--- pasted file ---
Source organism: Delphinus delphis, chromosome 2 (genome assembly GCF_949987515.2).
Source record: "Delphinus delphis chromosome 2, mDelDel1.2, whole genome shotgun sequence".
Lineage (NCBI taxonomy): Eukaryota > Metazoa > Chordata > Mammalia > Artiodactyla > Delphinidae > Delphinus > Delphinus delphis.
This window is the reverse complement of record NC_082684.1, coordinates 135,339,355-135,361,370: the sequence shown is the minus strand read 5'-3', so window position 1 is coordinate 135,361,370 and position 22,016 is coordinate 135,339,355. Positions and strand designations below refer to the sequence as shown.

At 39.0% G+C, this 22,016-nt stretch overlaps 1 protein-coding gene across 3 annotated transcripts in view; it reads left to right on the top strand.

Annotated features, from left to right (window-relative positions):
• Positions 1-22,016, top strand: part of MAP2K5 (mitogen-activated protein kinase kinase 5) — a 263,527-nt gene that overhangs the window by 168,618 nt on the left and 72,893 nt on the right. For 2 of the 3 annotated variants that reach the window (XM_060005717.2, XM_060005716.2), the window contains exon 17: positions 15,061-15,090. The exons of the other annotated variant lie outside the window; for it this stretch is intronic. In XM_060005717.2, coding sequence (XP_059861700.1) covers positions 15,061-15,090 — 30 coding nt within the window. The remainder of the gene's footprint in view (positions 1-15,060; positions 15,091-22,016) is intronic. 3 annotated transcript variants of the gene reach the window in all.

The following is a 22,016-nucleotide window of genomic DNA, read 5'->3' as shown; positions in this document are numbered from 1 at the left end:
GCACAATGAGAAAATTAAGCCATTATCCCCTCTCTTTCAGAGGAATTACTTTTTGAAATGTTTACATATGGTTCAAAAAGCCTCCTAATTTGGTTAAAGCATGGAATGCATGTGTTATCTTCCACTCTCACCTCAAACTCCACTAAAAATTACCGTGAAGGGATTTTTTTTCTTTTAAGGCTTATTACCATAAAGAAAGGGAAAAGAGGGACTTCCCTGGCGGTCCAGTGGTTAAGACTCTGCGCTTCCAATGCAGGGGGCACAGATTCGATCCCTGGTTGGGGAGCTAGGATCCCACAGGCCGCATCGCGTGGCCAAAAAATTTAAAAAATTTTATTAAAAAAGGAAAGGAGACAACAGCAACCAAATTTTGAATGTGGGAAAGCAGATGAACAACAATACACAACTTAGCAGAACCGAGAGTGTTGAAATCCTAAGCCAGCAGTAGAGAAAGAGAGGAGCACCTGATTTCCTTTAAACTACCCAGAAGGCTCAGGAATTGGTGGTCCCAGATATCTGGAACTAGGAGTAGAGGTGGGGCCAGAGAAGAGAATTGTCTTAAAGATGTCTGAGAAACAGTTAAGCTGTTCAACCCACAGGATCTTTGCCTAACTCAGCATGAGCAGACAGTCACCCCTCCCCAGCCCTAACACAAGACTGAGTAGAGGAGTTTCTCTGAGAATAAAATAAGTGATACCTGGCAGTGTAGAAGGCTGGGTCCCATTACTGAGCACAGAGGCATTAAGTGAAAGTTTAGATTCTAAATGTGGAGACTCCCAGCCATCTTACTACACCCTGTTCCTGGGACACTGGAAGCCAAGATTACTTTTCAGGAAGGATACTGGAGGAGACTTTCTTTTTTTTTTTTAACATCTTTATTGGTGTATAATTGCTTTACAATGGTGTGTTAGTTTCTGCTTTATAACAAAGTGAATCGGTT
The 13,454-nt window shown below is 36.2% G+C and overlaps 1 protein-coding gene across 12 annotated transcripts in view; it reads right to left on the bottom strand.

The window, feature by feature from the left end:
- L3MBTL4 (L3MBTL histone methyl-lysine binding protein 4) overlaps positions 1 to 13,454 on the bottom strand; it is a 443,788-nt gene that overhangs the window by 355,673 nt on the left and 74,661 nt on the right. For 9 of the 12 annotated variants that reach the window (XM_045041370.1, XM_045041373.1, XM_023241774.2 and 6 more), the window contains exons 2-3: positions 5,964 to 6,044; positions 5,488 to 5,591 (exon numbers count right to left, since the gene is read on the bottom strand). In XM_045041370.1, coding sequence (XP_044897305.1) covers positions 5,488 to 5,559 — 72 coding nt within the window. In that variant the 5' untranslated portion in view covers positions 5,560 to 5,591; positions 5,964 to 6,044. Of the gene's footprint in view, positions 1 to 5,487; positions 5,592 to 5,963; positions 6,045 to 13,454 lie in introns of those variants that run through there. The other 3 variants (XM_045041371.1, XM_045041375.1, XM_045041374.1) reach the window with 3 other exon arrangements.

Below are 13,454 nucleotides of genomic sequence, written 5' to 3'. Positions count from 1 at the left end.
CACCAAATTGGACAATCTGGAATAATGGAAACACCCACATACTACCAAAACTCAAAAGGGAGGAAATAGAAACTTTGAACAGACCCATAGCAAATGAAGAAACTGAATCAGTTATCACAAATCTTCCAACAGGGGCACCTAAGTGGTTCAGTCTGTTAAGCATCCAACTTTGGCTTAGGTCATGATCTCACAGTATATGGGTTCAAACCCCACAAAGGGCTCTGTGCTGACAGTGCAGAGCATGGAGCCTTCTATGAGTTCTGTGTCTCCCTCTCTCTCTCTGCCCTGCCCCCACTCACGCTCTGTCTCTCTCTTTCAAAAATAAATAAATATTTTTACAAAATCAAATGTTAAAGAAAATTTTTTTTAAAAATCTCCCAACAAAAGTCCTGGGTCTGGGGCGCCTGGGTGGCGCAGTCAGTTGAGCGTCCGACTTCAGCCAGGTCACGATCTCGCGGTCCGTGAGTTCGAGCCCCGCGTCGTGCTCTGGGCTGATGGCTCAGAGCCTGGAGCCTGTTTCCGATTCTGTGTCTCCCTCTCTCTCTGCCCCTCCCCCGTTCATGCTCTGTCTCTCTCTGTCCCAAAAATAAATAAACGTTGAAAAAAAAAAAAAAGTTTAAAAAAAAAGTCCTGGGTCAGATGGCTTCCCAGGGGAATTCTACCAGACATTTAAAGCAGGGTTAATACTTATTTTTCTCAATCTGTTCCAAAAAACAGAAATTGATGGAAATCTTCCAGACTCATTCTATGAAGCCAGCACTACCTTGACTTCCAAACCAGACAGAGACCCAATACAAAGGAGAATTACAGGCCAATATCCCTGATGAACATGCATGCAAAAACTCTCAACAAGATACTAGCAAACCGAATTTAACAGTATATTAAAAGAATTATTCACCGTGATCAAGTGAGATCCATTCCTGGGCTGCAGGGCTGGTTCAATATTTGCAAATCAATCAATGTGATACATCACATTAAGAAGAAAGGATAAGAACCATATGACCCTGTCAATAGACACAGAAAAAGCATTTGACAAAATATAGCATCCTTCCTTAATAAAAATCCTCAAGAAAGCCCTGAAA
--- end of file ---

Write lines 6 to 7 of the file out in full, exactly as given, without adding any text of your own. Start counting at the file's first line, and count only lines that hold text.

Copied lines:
Annotated features, from left to right (window-relative positions):
• Positions 1-22,016, top strand: part of MAP2K5 (mitogen-activated protein kinase kinase 5) — a 263,527-nt gene that overhangs the window by 168,618 nt on the left and 72,893 nt on the right. For 2 of the 3 annotated variants that reach the window (XM_060005717.2, XM_060005716.2), the window contains exon 17: positions 15,061-15,090. The exons of the other annotated variant lie outside the window; for it this stretch is intronic. In XM_060005717.2, coding sequence (XP_059861700.1) covers positions 15,061-15,090 — 30 coding nt within the window. The remainder of the gene's footprint in view (positions 1-15,060; positions 15,091-22,016) is intronic. 3 annotated transcript variants of the gene reach the window in all.